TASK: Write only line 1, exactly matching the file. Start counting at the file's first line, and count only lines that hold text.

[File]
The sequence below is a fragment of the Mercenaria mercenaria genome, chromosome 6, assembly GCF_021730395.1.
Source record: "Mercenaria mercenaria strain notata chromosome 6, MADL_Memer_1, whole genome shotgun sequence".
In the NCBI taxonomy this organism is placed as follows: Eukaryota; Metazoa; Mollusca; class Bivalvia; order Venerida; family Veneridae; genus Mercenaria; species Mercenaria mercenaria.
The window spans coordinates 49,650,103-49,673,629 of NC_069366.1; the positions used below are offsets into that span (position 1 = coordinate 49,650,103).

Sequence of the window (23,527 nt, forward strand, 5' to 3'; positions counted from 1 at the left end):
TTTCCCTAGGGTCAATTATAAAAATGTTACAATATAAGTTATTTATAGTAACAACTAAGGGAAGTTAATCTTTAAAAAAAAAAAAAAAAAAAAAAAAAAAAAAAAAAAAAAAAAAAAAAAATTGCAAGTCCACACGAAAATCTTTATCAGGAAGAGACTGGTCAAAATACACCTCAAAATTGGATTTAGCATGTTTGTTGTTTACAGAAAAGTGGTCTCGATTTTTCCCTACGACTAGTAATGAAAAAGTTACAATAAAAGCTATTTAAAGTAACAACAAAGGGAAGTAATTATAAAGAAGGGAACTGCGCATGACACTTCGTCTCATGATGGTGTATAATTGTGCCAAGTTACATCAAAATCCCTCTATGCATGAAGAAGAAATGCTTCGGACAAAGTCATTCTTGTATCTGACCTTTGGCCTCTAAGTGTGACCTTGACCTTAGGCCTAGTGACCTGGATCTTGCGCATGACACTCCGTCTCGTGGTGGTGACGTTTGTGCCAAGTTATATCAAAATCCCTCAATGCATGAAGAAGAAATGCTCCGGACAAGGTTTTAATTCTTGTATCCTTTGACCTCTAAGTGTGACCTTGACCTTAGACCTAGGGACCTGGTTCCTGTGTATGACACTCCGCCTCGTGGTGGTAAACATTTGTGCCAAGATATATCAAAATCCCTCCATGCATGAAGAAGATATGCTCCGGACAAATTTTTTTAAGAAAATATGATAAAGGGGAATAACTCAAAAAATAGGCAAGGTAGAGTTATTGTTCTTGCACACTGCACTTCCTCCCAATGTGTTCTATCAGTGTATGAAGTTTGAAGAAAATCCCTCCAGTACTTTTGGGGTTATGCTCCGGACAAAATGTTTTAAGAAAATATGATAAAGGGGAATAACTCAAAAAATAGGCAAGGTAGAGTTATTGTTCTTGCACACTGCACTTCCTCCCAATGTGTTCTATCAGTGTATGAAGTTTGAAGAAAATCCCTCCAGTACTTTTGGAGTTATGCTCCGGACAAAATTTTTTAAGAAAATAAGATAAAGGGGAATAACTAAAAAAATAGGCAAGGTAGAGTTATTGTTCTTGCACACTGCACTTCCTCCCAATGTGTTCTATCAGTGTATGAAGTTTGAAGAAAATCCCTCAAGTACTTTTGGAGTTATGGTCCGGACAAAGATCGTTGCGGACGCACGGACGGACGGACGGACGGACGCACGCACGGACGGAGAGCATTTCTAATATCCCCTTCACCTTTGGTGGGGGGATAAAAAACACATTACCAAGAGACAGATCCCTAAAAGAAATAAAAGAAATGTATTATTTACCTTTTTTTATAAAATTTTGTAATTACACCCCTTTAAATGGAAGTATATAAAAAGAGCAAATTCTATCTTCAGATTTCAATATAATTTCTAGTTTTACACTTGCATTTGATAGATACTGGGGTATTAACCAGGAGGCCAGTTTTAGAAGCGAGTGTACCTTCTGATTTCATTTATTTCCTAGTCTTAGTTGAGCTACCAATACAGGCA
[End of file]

The sequence below is a fragment of the Mercenaria mercenaria genome, chromosome 6, assembly GCF_021730395.1.